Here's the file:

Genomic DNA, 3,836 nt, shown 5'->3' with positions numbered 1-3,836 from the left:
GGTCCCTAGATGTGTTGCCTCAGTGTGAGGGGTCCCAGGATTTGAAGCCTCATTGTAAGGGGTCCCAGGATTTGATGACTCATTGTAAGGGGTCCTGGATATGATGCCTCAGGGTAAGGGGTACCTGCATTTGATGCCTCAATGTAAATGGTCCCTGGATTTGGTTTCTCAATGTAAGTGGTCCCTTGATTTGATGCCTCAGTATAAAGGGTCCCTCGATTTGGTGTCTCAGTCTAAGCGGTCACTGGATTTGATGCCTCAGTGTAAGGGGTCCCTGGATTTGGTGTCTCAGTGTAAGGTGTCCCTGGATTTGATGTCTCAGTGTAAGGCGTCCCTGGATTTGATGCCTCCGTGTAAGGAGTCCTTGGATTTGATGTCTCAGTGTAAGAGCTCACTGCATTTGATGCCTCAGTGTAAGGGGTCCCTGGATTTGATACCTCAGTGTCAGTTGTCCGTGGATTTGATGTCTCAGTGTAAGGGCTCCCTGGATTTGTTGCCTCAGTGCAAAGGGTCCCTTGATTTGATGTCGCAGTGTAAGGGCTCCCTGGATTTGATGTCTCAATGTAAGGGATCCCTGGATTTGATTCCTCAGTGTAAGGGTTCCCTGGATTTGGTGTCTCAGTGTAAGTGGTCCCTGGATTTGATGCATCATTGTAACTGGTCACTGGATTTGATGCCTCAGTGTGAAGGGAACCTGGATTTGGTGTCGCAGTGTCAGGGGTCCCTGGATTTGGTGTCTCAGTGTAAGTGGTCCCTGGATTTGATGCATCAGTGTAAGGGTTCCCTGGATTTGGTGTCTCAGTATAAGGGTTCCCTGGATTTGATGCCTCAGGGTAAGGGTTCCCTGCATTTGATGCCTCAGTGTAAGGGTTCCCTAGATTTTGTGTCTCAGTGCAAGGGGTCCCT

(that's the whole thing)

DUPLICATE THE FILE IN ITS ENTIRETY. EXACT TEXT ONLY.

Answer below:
Genomic DNA, 3,836 nt, shown 5'->3' with positions numbered 1-3,836 from the left:
GGTCCCTAGATGTGTTGCCTCAGTGTGAGGGGTCCCAGGATTTGAAGCCTCATTGTAAGGGGTCCCAGGATTTGATGACTCATTGTAAGGGGTCCTGGATATGATGCCTCAGGGTAAGGGGTACCTGCATTTGATGCCTCAATGTAAATGGTCCCTGGATTTGGTTTCTCAATGTAAGTGGTCCCTTGATTTGATGCCTCAGTATAAAGGGTCCCTCGATTTGGTGTCTCAGTCTAAGCGGTCACTGGATTTGATGCCTCAGTGTAAGGGGTCCCTGGATTTGGTGTCTCAGTGTAAGGTGTCCCTGGATTTGATGTCTCAGTGTAAGGCGTCCCTGGATTTGATGCCTCCGTGTAAGGAGTCCTTGGATTTGATGTCTCAGTGTAAGAGCTCACTGCATTTGATGCCTCAGTGTAAGGGGTCCCTGGATTTGATACCTCAGTGTCAGTTGTCCGTGGATTTGATGTCTCAGTGTAAGGGCTCCCTGGATTTGTTGCCTCAGTGCAAAGGGTCCCTTGATTTGATGTCGCAGTGTAAGGGCTCCCTGGATTTGATGTCTCAATGTAAGGGATCCCTGGATTTGATTCCTCAGTGTAAGGGTTCCCTGGATTTGGTGTCTCAGTGTAAGTGGTCCCTGGATTTGATGCATCATTGTAACTGGTCACTGGATTTGATGCCTCAGTGTGAAGGGAACCTGGATTTGGTGTCGCAGTGTCAGGGGTCCCTGGATTTGGTGTCTCAGTGTAAGTGGTCCCTGGATTTGATGCATCAGTGTAAGGGTTCCCTGGATTTGGTGTCTCAGTATAAGGGTTCCCTGGATTTGATGCCTCAGGGTAAGGGTTCCCTGCATTTGATGCCTCAGTGTAAGGGTTCCCTAGATTTTGTGTCTCAGTGCAAGGGGTCCCT